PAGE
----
Bones of contention: the last rites of Richard III

Catholics would like the monarch’s remains to be prepared for burial in a chapel rather than in a laboratory

This article was first published in The Times on 14 February 2015.

richard iii

The bones of Richard III, dug up three years ago in a car park in Leicester, will at last be laid to rest next month. The Archbishop of Canterbury will say prayers as the coffin is lowered into a brick-lined vault beneath Leicester Cathedral. It will be hoped that a solemn, moving occasion — broadcast live on Channel 4 — will put an end to controversy over where and how the last Plantagenet king should be reinterred. Yet even now, just weeks away from the sealing of the tomb, the arrangements are still the subject of dispute.

This time passions have been aroused not by the reinterment itself, but by the “coffining” — that is, the way Richard’s bones are placed in their coffin. A petition, signed by 3,000 Catholics, is calling for the king’s remains to be coffined in a Catholic chapel, rather than, as is planned, at the University of Leicester. What’s more, the petition is being organised by the historians Philippa Langley and John Ashdown-Hill, who were responsible for the discovery of the king’s remains.

Anglican and Catholic officials have rejected the idea, saying there is no need for prayers to be said when the remains are put in a coffin. The university has so far resisted pressure to change its plans. The remains, it says, will be coffined in a “place of appropriate dignity”.

The petition organisers say they want Richard III’s remains to be treated “in a prayerful way, rather than as a scientific specimen”. Ashdown-Hill, author of The Last Days of King Richard III, cites how Richard reburied his own father and brother after they were killed by Lancastrians. “They were surrounded by prayer at every stage of the journey from exhumation to reburial,” he says. “Clearly that’s what Richard III thought was the right thing to do.” But the Rev Pete Hobson, acting canon missioner at Leicester Cathedral, says there is “no precedent or logic” to the request. Praying over remains being placed in a coffin “didn’t happen in medieval times and it doesn’t happen in contemporary times”.

The dispute is part of a broader clash between the university and the “Looking for Richard” team of enthusiasts who pushed for the initial dig. Langley, who financed the excavation after a hunch about where the king’s body would be found, thought it had been agreed that Richard’s remains, once identified, would be placed in a chapel of rest. Instead, after being CT-scanned, carbon-dated and DNA-tested, they were kept at the university.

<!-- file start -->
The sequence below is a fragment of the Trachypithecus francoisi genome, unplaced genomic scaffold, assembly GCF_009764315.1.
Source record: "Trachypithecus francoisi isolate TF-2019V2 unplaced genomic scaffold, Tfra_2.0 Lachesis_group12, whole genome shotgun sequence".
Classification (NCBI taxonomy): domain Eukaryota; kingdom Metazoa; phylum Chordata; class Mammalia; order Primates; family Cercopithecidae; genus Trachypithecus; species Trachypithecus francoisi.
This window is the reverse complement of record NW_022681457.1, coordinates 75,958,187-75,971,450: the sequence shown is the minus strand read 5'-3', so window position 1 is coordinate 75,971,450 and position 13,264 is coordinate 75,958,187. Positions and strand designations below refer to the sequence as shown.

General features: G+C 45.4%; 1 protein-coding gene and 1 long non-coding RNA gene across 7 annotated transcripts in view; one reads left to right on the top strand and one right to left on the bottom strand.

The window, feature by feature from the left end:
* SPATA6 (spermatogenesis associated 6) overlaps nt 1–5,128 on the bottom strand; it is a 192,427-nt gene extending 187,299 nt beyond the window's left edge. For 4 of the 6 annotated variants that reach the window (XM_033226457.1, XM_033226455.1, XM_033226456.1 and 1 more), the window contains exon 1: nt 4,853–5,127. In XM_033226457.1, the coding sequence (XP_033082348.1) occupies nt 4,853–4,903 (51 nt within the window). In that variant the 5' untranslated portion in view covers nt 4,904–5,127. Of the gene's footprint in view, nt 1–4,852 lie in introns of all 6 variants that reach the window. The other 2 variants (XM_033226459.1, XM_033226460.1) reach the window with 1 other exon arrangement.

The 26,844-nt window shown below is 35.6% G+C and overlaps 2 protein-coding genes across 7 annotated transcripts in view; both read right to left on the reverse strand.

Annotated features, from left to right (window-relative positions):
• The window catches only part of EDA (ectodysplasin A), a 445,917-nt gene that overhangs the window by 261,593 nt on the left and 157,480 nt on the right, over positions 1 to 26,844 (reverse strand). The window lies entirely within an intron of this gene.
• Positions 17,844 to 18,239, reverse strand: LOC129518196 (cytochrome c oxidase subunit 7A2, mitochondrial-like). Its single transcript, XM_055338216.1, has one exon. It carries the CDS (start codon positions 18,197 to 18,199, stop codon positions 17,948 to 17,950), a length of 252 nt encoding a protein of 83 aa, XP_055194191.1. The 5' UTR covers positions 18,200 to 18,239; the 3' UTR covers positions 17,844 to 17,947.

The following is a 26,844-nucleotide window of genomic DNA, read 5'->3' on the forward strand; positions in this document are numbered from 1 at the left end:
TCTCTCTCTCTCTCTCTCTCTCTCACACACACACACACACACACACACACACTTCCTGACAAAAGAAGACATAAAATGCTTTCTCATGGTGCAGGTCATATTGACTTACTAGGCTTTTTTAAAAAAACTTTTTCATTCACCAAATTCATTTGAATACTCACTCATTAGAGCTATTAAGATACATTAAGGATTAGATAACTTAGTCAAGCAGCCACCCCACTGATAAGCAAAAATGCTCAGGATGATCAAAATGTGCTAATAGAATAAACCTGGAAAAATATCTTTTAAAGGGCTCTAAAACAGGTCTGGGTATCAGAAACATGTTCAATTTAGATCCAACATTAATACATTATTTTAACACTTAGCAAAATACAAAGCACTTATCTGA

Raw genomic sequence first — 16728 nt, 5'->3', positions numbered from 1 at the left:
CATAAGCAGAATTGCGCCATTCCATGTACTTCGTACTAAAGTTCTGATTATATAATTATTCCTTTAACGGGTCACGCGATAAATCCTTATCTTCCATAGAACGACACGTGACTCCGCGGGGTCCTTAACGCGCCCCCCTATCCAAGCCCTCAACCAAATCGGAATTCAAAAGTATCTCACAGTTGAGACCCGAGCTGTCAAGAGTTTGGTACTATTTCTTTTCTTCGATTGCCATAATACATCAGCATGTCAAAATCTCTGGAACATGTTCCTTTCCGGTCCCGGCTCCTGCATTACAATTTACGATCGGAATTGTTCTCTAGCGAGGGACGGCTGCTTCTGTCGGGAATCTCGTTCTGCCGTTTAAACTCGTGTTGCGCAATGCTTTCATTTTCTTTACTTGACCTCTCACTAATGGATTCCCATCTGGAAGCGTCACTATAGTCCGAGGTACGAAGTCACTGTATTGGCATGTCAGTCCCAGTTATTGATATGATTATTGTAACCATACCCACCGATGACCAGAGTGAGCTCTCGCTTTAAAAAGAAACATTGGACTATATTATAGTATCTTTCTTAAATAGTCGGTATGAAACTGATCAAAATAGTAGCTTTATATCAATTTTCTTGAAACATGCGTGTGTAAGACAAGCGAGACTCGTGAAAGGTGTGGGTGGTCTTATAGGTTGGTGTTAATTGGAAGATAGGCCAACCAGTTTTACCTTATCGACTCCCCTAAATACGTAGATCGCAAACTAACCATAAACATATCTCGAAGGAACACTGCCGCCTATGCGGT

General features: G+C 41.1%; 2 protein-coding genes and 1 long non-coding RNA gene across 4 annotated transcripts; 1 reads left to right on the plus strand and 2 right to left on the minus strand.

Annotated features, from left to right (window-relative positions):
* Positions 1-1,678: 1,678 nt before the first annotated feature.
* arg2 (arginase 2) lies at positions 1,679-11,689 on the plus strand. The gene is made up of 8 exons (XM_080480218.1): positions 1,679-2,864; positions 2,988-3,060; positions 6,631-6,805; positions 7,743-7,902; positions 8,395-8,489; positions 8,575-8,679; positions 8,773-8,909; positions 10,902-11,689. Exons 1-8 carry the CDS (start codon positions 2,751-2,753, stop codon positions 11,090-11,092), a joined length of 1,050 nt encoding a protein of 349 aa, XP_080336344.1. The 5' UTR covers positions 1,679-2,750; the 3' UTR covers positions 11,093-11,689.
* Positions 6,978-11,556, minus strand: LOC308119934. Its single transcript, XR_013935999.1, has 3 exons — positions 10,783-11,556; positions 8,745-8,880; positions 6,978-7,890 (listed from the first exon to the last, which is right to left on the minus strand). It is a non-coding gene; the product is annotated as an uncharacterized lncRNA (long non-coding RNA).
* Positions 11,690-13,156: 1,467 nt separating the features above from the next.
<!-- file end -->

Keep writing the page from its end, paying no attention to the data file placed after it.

Recalling Richard’s hasty, ignominious burial after the Battle of Bosworth in 1485, Langley says the reinterment is “about making peace with the past — that’s the most powerful thing we can do”. The team says that, apart from the coffining, it is happy with the reinterment plans. Yet its petition, by calling for Richard to be placed in a coffin “in a place of Catholic sanctity, with the prayers and rites of his own religion”, opens up another question. If Richard III was a Catholic, why is he being buried in an Anglican cathedral?

The simple answer is that the university, which held the exhumation licence, chose Leicester Cathedral. The Catholic church did not get a look in, but Richard enthusiasts argue that the king was genuinely devout, and therefore would have cared about the manner of his reinterment.

Desmond Seward, author of Richard III: England’s Black Legend, agrees that Richard was a religious man. He points to the many chantries Richard founded for priests to pray for the dead. Michael Hicks, emeritus professor at Winchester University, however, says that even if Richard was religious, he hardly led a Christian life: he killed, broke oaths, produced bastards — and probably murdered his nephews.

Seward points out that reburying the king in a way that would have been familiar to him would not be possible today. Masses in Britain before the 16th century were celebrated according to the Sarum Rite, the “most elaborate in Christendom”. A Requiem Mass would require 20 ministers dressed in black vestments at the altar and three cross-bearers. “The modern Catholic Church could not find the clerics to do this and, in any case, Rome would never give permission,” he says.

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